The Group II-IV nitrides have emerged as promising materials for optoelectronic applications in combination with the Group III nitrides. Group II-IV nitrides can be derived from Grop III nitrides by substituting pairs of group III (Al, Ga or In) atoms for a single group II (Be, Mg, Ca or Zn) atom or single group IV (C, Si, Ge or Sn) atom, which maintains the local valence requirements. Some transition metals in the +2 or +4 oxidation state can also be used, e.g. Mn or Cr.
The similar metal-nitrogen bond lengths in II-IV nitrides to III-nitrides means that it should be possible to fabricate epitaxial heterostructures using both materials, e.g. -orientated MgSiN2 on -orientated GaN.
Many traditional III-nitride-based devices have limited efficiences due to a variety of factors including the quantum-confined Stark effect, which produces a spatial separation of electrons and holes due to a mismatch in internal polarisation of different materials at interfaces. Many techniques have been developed to try to reduce this effect, but ultimately there is a limit to what can be achieved using existing materials.
Sc-based nitride alloys (ScGaN and ScAlN) provide an attractive alternative by offering significantly higher exciton binding energies and piezoelectric coefficients than traditional III-nitrides while still having a tunable, direct band gaps between those of GaN and AlN.
Dislocations are a one-dimensional line defect that typically exist in very high densities in nitrides-based devices, far higher than in other semiconductor devices. These are associated with a wide range of undesirable properties such as reduced efficiences and lifetimes. While dislocations have been extensively studied, they are still not well understood especially in regards to how they interact with other species – such as native point defects, impurities, dopant atoms and alloying additions.
We perform a wide range of combined theoretical and experimental studies to better understand the dynamics of how dislocations behave during growth, how concentrations of different species change close to dislocations, and the impact this ultimately has on device performance. Through better understanding of dislocations in the nitrides, we might be able to take advantage of them to be able to manipulate composition profiles on small length scales and to help design new devices.
Ultraviolet light-emitting diodes have a wide range of potential applications including water treatment, lithography, UV curing and "solar-blind" communication. Current UV-LEDs based on AlGaN typically have limited efficiencies, and so the search for alternative wide band gap materials is very important. Part of our group's research is searching for new candidate UV emitters.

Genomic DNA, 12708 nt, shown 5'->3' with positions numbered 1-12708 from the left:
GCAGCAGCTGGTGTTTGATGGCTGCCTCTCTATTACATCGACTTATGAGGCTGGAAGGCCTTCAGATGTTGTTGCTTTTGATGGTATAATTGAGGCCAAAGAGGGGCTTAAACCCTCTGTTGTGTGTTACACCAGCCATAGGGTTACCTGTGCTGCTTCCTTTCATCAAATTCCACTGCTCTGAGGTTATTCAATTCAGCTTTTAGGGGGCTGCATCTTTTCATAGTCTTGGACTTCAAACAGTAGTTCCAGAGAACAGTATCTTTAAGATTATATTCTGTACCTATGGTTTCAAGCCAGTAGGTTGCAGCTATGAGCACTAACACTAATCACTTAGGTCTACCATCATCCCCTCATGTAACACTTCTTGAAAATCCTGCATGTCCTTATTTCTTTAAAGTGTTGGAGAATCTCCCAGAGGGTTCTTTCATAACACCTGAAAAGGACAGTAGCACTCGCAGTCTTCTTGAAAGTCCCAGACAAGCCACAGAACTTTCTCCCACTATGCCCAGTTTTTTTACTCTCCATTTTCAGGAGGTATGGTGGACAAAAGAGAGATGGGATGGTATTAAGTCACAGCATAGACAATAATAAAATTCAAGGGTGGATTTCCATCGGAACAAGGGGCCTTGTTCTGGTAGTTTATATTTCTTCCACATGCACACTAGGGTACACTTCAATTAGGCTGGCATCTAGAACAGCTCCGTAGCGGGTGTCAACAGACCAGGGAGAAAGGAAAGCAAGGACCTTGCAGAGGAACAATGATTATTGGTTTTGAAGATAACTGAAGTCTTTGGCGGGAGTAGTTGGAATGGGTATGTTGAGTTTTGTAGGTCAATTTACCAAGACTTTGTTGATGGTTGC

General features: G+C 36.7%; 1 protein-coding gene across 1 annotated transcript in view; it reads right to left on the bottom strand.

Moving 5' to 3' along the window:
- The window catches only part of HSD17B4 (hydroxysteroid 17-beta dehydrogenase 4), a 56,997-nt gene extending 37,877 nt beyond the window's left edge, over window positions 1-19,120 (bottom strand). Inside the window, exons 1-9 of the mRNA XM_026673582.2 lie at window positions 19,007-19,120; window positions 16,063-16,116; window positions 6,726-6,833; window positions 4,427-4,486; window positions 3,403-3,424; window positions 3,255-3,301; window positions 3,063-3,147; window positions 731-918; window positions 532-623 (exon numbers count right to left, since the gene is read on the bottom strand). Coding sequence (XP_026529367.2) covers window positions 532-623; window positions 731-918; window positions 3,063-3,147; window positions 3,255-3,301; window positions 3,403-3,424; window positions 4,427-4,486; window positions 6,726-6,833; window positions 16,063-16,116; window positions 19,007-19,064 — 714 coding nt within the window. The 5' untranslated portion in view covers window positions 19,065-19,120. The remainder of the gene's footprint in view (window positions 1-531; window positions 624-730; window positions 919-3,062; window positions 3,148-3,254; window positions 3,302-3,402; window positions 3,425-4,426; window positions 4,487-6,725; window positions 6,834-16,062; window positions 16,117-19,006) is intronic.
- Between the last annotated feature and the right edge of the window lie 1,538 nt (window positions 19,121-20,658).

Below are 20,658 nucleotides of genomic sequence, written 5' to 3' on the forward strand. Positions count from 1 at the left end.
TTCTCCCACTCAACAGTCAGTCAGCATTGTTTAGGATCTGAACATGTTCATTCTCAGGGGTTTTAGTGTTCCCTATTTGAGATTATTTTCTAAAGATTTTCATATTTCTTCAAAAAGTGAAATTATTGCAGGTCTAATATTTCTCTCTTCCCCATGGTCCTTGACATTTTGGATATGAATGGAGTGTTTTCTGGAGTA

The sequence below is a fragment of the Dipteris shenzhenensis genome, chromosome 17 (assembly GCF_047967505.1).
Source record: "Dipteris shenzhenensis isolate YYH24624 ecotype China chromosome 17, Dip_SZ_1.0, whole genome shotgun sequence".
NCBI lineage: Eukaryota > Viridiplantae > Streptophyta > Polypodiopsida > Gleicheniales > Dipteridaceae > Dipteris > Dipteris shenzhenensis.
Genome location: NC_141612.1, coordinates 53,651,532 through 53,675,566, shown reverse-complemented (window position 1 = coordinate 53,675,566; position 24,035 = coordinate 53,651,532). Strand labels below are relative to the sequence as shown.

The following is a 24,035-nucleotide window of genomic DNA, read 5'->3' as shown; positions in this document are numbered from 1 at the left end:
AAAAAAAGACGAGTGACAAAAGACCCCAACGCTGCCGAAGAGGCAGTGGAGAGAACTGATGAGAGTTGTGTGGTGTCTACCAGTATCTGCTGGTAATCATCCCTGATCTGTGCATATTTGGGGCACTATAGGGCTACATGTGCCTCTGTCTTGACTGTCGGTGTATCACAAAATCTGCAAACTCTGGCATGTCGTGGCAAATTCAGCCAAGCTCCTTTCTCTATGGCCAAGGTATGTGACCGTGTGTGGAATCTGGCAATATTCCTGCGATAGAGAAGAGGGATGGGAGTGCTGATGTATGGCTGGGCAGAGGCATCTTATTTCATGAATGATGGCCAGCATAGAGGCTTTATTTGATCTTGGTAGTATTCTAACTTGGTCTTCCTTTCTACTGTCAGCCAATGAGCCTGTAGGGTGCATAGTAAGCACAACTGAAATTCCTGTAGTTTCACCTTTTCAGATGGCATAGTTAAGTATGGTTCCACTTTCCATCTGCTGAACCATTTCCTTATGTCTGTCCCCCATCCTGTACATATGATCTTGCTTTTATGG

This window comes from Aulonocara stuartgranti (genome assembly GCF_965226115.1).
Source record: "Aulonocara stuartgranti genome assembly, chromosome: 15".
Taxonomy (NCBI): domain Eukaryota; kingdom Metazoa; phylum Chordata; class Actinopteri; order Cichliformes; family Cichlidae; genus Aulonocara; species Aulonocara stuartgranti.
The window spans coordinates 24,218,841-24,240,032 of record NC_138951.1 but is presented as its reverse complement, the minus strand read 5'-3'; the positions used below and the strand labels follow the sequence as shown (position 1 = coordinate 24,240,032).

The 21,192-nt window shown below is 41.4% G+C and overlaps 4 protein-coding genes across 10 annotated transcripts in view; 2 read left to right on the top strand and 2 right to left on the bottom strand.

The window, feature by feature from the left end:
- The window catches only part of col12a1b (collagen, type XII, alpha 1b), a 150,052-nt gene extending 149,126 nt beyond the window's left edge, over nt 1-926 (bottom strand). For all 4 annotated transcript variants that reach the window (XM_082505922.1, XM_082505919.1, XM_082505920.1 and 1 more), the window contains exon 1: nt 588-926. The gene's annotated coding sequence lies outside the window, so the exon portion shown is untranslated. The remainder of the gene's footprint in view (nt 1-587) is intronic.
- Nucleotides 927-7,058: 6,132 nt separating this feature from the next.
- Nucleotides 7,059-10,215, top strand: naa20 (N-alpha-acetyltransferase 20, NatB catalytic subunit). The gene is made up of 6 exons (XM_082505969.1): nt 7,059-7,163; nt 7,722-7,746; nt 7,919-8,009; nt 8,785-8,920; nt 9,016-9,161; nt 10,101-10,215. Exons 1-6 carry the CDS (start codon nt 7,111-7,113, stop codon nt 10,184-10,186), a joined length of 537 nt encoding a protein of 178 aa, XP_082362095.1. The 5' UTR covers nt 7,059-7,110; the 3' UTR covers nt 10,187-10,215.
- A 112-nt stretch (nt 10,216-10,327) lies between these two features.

Using UV LEDs for water treatment is also a specific focus for our group, with research being performed on the optical wavelength of light for water steralisation and on the optimum geometries for water treatment units.
We use the EPSRC electron beam physical vapour deposition (EB-PVD) facility which spans two separate ultra high vacuum systems: one dedicated to growing thin film nitrides, the other to oxides and oxynitrides.
The nitrides system boasts three EB-PVD sources (up to 10 kW capability), in-situ Reflection High Energy Electron Diffraction (50 keV source) with a detector for Total Reflection Angle X-ray Spectroscopy (RHEED-TRAXS), and a nitrogen RF atom source. The system also possesses an integrated Raman spectrometer which can perform measurements in or out of vacuum with the option of 532 nm or 785 nm lasers.
The oxides system comprises two EB-PVD sources and two RF atom sources: one for oxygen, the other for nitrogen. Common to both systems are a rotating substrate table with a heater capable of reaching 1000°C, and a tilt controller on each EB-PVD source. We also have a two colour pyrometer which can be utilised in situ on either system to accurately determine surface temperature, reflectance and emissivity during the growth process.
At Imperial, we have a wide range of characterisation techniques available to our group, including:
- High-resolution, aberration-corrected transmission electron microscopy (TEM/STEM)
- Surface analysis including Time-of-Flight Secondary Ion Mass Spectroscopy (SIMS) and Low-Energy Ion Scattering (LEIS)
- Atomic force microscopy (AFM)
- High-resolution X-ray diffraction (XRD)
We perform a wide range of electronic structure calculations using the CASTEP and VASP density functional theory codes, both here at Imperial's HPC facility and on the UK's National Supercomputing Service, ARCHER.
We also perform a range of classical dynamics and Monte Carlo simulations over a range of length scales, as well as dislocation dynamics calculations using our custom code PANIC.
Department of Materials
Imperial College London
Royal School of Mines
London, SW7 2AZ - UK